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State v. McAdoo

Court of Criminal Appeals of Tennessee, Nashville

June 25, 2019

STATE OF TENNESSEE
v.
MARIO MARQUETTE McADOO

          Assigned on Briefs at Knoxville April 23, 2019

          Appeal from the Criminal Court for Davidson County No. 2013-I-1213 Mark J. Fishburn, Judge

         The Defendant, Mario Marquette McAdoo, appeals from the Davidson County Criminal Court's revocation of his probation for his convictions for four counts of felony theft, misdemeanor assault, and misdemeanor resisting arrest and its order that he serve the remainder of his effective ten-year sentence in confinement. T he Defendant contends that he received the ineffective assistance of counsel at the revocation hearing and that, as a result, he is entitled to a new revocation hearing. We affirm the judgment of the trial court.

         Tenn. R. App. P. 3 Appeal as of Right; Judgment of the Criminal Court Affirmed

          John H. Morris (on appeal), Nashville, Tennessee; Dawn Deaner, District Public Defender; and William Allensworth (at revocation hearing), Assistant District Public Defender, for the appellant, Mario Marquette McAdoo.

          Herbert H. Slatery III, Attorney General and Reporter; Sophia S. Lee, Senior Assistant Attorney General; Glenn Funk, District Attorney General; and Vince Wyatt, Assistant District Attorney General, for the appellee, State of Tennessee.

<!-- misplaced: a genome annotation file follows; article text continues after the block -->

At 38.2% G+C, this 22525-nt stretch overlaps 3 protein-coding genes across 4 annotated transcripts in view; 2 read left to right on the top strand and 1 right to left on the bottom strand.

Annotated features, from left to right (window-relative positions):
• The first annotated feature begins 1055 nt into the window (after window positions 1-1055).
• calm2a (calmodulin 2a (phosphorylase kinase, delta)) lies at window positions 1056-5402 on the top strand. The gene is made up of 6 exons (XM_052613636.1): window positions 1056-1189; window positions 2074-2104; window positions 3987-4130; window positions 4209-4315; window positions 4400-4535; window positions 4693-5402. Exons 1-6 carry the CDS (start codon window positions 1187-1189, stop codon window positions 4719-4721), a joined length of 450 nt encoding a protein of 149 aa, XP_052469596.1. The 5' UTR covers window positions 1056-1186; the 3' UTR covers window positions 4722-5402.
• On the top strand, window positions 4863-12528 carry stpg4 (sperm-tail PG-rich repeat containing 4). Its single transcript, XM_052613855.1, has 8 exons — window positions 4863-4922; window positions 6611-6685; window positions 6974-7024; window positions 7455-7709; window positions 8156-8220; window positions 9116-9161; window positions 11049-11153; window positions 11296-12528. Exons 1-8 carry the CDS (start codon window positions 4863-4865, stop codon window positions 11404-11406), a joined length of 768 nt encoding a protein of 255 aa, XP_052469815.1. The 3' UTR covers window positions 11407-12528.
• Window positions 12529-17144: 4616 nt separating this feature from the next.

Robert H. Montgomery, Jr., J., delivered the opinion of the court, in which Thomas T. Woodall and Robert W. Wedemeyer, JJ., joined.

          OPINION

          ROBERT H. MONTGOMERY, JR., JUDGE

         On January 24, 2014, the Defendant was indicted for four theft-related offenses, assault, and resisting arrest. On March 6, 2014, the Defendant pleaded guilty to four counts of felony theft, misdemeanor assault, and misdemeanor resisting arrest, and he received a ten-year sentence to be served on community corrections. The record reflects that, at some point, the Defendant "completed" community corrections and began serving his sentence on probation. On December 4, 2017, a probation violation report was filed with the trial court, alleging that on November 26, 2017, the Defendant had been arrested for two counts of criminal trespass and felony theft, that he had failed to provide proof of employment, that he had failed to pay supervision fees, and that he had failed to stay away from "big box stores," stores that sell electronics, and Walmart. An arrest warrant was issued. On April 17, 2018, an amended probation violation report was filed with the court, alleging that on April 3, 2018, the Defendant had been arrested for "resist stop, halt, arrest, or search" and for evading arrest, that he had failed to report his arrest, and that he had engaged in assaultive behavior. An arrest warrant was issued. O n May 2, 2018, a second amended probation violation report was filed with the court, alleging that on November 4, 2017, the Defendant had been arrested for theft and two counts of criminal trespass. An arrest warrant was issued.